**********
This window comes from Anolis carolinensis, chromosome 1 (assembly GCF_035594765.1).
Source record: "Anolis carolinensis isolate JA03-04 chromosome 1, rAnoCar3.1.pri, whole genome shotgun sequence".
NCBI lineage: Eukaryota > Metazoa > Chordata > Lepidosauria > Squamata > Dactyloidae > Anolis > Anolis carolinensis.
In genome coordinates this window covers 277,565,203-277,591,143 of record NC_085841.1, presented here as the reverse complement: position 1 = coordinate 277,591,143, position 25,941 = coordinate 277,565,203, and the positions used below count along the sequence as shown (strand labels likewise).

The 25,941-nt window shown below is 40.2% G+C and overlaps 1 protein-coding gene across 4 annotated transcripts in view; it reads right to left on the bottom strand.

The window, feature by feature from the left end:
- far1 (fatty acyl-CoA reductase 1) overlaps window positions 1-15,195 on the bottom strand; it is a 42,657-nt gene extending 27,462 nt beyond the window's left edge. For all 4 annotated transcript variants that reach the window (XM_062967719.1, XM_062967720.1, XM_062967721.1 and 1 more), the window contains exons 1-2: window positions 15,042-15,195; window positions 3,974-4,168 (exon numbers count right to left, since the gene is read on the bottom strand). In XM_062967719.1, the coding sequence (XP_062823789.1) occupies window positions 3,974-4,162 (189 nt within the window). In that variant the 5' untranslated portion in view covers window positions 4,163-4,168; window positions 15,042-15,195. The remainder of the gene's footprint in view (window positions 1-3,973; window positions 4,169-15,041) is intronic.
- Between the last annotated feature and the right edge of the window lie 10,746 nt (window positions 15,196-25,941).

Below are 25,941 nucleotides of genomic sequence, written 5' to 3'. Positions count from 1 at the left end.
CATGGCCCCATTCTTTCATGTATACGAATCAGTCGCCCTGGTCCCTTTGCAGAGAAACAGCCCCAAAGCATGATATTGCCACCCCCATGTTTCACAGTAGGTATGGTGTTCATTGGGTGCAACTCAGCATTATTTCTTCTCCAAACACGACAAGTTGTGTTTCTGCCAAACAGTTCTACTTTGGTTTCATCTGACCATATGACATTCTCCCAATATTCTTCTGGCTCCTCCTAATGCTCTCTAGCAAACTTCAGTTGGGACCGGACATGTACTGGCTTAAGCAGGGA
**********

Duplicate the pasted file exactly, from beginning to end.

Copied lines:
This window comes from Anolis carolinensis, chromosome 1 (assembly GCF_035594765.1).
Source record: "Anolis carolinensis isolate JA03-04 chromosome 1, rAnoCar3.1.pri, whole genome shotgun sequence".
NCBI lineage: Eukaryota > Metazoa > Chordata > Lepidosauria > Squamata > Dactyloidae > Anolis > Anolis carolinensis.
In genome coordinates this window covers 277,565,203-277,591,143 of record NC_085841.1, presented here as the reverse complement: position 1 = coordinate 277,591,143, position 25,941 = coordinate 277,565,203, and the positions used below count along the sequence as shown (strand labels likewise).

The 25,941-nt window shown below is 40.2% G+C and overlaps 1 protein-coding gene across 4 annotated transcripts in view; it reads right to left on the bottom strand.

The window, feature by feature from the left end:
- far1 (fatty acyl-CoA reductase 1) overlaps window positions 1-15,195 on the bottom strand; it is a 42,657-nt gene extending 27,462 nt beyond the window's left edge. For all 4 annotated transcript variants that reach the window (XM_062967719.1, XM_062967720.1, XM_062967721.1 and 1 more), the window contains exons 1-2: window positions 15,042-15,195; window positions 3,974-4,168 (exon numbers count right to left, since the gene is read on the bottom strand). In XM_062967719.1, the coding sequence (XP_062823789.1) occupies window positions 3,974-4,162 (189 nt within the window). In that variant the 5' untranslated portion in view covers window positions 4,163-4,168; window positions 15,042-15,195. The remainder of the gene's footprint in view (window positions 1-3,973; window positions 4,169-15,041) is intronic.
- Between the last annotated feature and the right edge of the window lie 10,746 nt (window positions 15,196-25,941).

Below are 25,941 nucleotides of genomic sequence, written 5' to 3'. Positions count from 1 at the left end.
CATGGCCCCATTCTTTCATGTATACGAATCAGTCGCCCTGGTCCCTTTGCAGAGAAACAGCCCCAAAGCATGATATTGCCACCCCCATGTTTCACAGTAGGTATGGTGTTCATTGGGTGCAACTCAGCATTATTTCTTCTCCAAACACGACAAGTTGTGTTTCTGCCAAACAGTTCTACTTTGGTTTCATCTGACCATATGACATTCTCCCAATATTCTTCTGGCTCCTCCTAATGCTCTCTAGCAAACTTCAGTTGGGACCGGACATGTACTGGCTTAAGCAGGGA